One common mistake is to store a single counter field when there is a lot of concurrency- e.g. visits for a webpage. For such cases you can distribute your counters according to your structure (e.g. one per fronted) or just use some kind of hashing table so you do not have to serialize every single update. On actual counting, you can sum the much fewer counters, which will be easier than counting the individual values.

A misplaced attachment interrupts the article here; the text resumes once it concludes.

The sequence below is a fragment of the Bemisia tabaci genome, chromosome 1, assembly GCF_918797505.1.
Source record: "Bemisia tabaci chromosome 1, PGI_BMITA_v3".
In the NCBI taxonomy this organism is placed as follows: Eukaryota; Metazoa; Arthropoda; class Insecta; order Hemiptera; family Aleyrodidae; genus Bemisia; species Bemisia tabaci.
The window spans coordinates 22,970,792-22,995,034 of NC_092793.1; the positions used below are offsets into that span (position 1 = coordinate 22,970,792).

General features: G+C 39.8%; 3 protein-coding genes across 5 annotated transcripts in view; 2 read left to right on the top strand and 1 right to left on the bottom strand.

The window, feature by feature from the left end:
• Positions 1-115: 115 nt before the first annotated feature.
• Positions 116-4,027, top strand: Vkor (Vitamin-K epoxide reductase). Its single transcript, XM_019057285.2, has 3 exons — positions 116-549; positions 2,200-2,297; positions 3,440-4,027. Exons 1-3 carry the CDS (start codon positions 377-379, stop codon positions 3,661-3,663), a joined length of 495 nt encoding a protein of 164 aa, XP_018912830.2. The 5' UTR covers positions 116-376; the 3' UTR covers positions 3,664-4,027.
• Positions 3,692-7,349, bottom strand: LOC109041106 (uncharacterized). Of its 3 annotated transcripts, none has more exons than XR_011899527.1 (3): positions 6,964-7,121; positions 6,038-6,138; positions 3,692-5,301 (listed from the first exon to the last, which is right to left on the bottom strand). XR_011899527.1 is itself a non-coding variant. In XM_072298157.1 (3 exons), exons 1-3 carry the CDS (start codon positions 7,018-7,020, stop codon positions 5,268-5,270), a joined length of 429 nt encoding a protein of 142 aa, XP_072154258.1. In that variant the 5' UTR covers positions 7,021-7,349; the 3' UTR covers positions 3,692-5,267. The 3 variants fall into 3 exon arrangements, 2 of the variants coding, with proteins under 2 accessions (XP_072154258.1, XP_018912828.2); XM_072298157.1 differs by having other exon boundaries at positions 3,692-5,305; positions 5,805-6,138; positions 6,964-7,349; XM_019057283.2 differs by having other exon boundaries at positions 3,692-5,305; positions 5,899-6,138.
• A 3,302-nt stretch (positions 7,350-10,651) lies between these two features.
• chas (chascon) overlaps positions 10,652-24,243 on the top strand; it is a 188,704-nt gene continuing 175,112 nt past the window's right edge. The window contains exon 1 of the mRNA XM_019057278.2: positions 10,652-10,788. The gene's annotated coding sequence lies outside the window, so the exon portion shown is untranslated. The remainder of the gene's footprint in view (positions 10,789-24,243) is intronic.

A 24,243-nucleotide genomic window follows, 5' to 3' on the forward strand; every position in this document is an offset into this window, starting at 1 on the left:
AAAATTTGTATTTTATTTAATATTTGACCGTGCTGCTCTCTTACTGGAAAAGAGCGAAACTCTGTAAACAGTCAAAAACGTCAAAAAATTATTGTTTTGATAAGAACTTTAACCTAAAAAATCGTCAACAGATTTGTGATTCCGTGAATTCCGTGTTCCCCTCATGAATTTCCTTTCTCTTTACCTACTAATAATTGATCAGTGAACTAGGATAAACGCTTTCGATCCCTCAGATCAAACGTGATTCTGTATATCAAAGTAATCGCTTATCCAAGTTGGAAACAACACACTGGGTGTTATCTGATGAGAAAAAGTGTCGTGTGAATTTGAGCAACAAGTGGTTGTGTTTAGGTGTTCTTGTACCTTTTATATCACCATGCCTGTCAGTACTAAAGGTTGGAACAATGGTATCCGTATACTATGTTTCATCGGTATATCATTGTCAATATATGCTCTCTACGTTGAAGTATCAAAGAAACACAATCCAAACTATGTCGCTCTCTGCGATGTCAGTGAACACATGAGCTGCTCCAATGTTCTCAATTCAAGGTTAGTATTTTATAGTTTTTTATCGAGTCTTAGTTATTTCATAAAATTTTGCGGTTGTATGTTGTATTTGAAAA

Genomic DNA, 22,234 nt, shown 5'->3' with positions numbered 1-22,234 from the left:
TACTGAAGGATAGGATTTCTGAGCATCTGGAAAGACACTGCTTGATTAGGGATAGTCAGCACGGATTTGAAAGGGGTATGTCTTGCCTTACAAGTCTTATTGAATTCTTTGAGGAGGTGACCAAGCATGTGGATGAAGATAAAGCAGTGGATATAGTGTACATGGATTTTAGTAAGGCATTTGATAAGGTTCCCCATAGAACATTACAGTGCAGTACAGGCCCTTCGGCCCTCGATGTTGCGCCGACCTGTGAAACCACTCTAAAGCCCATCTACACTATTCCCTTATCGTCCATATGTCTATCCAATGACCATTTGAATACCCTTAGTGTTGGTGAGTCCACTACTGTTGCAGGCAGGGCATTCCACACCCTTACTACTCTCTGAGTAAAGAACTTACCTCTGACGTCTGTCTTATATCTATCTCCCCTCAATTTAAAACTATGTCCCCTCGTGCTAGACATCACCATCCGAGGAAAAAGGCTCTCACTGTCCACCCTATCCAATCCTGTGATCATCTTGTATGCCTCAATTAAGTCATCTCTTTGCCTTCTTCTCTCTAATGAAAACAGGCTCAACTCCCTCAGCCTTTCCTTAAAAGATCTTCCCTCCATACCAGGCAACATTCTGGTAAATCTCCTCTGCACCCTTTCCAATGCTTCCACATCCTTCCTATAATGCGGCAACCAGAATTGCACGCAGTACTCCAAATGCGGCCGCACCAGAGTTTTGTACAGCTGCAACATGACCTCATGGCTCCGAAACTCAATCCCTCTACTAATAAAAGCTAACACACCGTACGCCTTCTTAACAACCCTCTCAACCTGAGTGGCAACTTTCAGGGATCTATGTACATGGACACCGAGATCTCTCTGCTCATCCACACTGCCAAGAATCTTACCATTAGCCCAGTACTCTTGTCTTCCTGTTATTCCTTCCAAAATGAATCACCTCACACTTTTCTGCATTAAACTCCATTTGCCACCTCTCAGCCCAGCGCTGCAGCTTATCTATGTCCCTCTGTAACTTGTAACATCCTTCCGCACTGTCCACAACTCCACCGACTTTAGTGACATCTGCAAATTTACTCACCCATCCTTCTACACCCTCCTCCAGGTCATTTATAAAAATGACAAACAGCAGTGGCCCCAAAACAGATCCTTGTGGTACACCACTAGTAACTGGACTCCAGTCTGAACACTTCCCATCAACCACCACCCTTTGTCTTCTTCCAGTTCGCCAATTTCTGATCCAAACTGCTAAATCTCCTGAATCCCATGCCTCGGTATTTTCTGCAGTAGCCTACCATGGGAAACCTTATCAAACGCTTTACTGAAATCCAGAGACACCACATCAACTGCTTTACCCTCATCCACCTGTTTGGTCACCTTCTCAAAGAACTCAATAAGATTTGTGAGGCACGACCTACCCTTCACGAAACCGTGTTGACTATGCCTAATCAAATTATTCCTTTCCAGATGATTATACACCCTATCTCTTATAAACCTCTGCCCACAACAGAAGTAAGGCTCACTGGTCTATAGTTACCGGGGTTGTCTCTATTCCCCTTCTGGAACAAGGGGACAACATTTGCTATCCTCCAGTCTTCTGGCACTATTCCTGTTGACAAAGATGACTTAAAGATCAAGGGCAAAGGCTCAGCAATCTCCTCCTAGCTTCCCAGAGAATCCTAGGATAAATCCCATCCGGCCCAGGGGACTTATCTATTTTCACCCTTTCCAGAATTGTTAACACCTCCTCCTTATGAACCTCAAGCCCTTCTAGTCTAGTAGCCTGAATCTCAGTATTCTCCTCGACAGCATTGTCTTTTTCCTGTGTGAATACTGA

If you need to speed up counting, there are even frameworks such as Shard-query that could simulate the panellization of queries for MySQL to some extent.

The summary is that you have 3 options: make things consistent, make them fast or make them cheap, choose 2 :-)